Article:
12/27/2011 10:33 am ET | Updated Feb 26, 2012

Twist of Fate Makes Christmas Dance Symbol to Joplin Middle School Students

With just a few notes of music, the secret that I have kept hidden for nearly four decades returned to my mind in vivid stereophonic sound.

It was the same song -- Philadelphia's Ernest Evans, better known as Chubby Checker, exhorting listeners to do the twist. At that Student Council Sock Hop in the spring of 1974, while dancing with Janice Lide, an attractive junior with a saucy Texas twang, I followed his advice and Chubby Checkered my way into ripping my best dress pants.

To me, it was the rip heard round the world. Blessed with the hindsight of 38 additional years, I am certain I am the only one who heard that horrifying sound.

Hopefully, no one who attended the Joplin East Middle School Christmas Dance last week at the converted warehouse we have called home since our building was destroyed in the May 22 tornado left the building harboring any secrets of that nature.

It was a fitting end to the most trying semester our students have ever had. Just seven months ago, they were preparing for the end of their second year in a state-of-the-art facility paid for through the courtesy of Joplin taxpayers, who recognized the need for two new middle schools and a refurbished third one in our community.

When the tornado hit, it was the students who attended East who were hit the hardest since it ripped through nearly the entire area from which we draw our students. District officials made the commitment to provide stability for the students by opening school on time and less than three months after the tornado school bells sounded.

For students at Joplin High School, which was destroyed by the storm, some are attending school at a converted box store at Northpark Mall. Others are going to school in a building that has recently been used as a middle school, but had been a high school in the past.

East Middle School students are nestled snugly in an industrial park, greeted each morning by the enticing aroma emanating from the dog food factory across the street. The classrooms are smaller than the students were used to and many of them, including their music and physical education classes, are conducted in modular units. Standing by those modular units, and serving as a source of comfort, is a large FEMA safe room that will protect our students and staff in the event that we are revisited by the horrors of May 22.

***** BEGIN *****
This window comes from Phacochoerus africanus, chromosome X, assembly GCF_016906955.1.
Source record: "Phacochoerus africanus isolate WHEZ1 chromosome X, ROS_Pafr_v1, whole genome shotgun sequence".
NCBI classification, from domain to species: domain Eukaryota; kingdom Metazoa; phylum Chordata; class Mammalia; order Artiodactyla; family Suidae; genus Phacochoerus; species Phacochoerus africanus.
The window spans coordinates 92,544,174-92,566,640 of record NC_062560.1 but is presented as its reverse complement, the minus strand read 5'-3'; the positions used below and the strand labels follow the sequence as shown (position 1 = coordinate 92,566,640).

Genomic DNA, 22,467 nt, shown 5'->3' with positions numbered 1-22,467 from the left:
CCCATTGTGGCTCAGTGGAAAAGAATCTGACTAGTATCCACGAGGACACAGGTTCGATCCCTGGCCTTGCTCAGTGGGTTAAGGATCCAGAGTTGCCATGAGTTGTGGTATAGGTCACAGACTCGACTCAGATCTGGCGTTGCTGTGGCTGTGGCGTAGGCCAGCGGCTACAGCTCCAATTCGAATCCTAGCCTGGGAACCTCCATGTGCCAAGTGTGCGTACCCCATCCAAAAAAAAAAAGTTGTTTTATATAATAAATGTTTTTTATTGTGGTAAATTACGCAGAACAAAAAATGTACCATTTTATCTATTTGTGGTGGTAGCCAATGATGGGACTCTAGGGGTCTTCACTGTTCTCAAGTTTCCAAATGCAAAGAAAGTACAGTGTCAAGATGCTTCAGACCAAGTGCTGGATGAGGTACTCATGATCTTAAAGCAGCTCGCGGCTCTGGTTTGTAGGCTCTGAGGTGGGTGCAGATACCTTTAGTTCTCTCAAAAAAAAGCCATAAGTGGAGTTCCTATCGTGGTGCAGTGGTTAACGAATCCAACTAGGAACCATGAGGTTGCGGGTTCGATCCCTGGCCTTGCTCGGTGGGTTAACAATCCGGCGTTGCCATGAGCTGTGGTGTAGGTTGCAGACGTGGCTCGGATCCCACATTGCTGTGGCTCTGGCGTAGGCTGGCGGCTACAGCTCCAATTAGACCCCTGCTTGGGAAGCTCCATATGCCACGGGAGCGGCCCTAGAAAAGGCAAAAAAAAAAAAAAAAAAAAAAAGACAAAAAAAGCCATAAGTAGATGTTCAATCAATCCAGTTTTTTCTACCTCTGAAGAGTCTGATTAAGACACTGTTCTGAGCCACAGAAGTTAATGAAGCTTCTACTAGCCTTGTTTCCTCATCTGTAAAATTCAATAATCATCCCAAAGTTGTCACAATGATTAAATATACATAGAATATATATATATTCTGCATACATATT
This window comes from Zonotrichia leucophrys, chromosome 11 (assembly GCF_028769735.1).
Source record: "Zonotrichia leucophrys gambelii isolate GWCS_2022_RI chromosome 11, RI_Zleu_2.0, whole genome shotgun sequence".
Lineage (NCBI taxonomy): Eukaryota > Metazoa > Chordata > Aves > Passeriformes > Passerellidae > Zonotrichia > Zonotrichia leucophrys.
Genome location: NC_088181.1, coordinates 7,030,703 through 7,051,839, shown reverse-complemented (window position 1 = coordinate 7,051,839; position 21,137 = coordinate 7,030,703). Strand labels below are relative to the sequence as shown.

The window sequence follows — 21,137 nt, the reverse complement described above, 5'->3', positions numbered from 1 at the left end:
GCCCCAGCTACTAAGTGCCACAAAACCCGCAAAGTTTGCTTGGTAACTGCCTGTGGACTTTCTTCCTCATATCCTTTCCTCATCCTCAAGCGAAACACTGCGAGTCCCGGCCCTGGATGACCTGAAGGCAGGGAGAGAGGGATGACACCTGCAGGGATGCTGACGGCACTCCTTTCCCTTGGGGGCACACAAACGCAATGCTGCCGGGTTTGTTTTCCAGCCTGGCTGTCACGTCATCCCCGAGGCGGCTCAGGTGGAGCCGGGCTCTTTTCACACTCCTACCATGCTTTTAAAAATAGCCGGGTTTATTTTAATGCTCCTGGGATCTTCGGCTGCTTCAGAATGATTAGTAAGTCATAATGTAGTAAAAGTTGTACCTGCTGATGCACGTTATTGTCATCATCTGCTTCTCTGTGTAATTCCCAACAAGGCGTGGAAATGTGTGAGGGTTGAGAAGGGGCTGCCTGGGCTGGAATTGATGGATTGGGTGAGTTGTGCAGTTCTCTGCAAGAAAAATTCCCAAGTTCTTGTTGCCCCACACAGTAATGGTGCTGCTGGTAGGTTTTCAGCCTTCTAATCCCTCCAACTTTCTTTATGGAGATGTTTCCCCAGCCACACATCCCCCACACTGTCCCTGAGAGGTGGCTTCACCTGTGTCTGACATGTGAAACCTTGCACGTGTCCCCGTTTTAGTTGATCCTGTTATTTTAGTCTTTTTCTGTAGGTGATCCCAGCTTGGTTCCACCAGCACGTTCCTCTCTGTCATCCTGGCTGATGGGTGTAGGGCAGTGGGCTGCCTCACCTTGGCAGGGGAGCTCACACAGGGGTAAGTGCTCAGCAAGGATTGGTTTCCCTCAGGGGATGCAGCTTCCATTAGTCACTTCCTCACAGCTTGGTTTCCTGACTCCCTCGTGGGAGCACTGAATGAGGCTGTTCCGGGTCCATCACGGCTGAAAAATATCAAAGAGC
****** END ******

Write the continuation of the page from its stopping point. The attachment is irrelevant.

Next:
Thoughts of death and destruction, which have been weaved into the fabric of our lives for the past seven months, were nowhere to be found as our sixth, seventh, and eighth graders, dressed in what passes for the height of fashion in this community, moved in ways that even Chubby Checker couldn't have imagined a few decades ago.

Thanks to our parent-teacher organization, which sponsored the dance, the evening went off without a hitch. As much as I enjoyed watching the twisting competition (in spite of my traumatic high school experience), most of the music was of the Katy Perry-Justin Bieber variety or hip-hop numbers that will likely never be featured on my iPod.

In some ways, not just the music, dances have changed considerably since I was in school. No longer are the walls lined with metal folding chairs where the less popular students sat waiting for someone to ask them to dance or dreading how they would respond if someone did approach them. That is an improvement.

Chips and salsa are far better refreshments than the packaged cookies and greasy potato chips I remember.

But in some ways, the school dance never changes. The noise, the decorations, the students running from one corner of the room to another, not wanting to miss out any of the experience. Those things haven't changed from 1974 to 2011, and they will undoubtedly be the same in 2050.

It doesn't matter if the dance is held in a large gymnasium like the one we had at the school that we lost on May 22, or in a cafeteria/commons area in a warehouse in an industrial park.

The Christmas dance was another sign of the resilience that East Middle School students have shown. Even though their friends at the other two Joplin middle schools are still attending school every day in modern, nearly new school buildings, the children, including the ones I teach, have not sat around feeling sorry for themselves.

Even in this setting, thoughts of May 22 gave way to fun, friends, and music. The biggest disasters at the dance were a couple of verbal encounters which were diffused before they developed into fights and a misunderstanding or two between boyfriend and girlfriend. Hopefully, no one heard the ripping sound that I heard in 1974.

Nothing unusual happened at the East Middle School dance. It was a school dance, nothing more, nothing less ... what a wonderful Christmas present for this most resilient group of young people.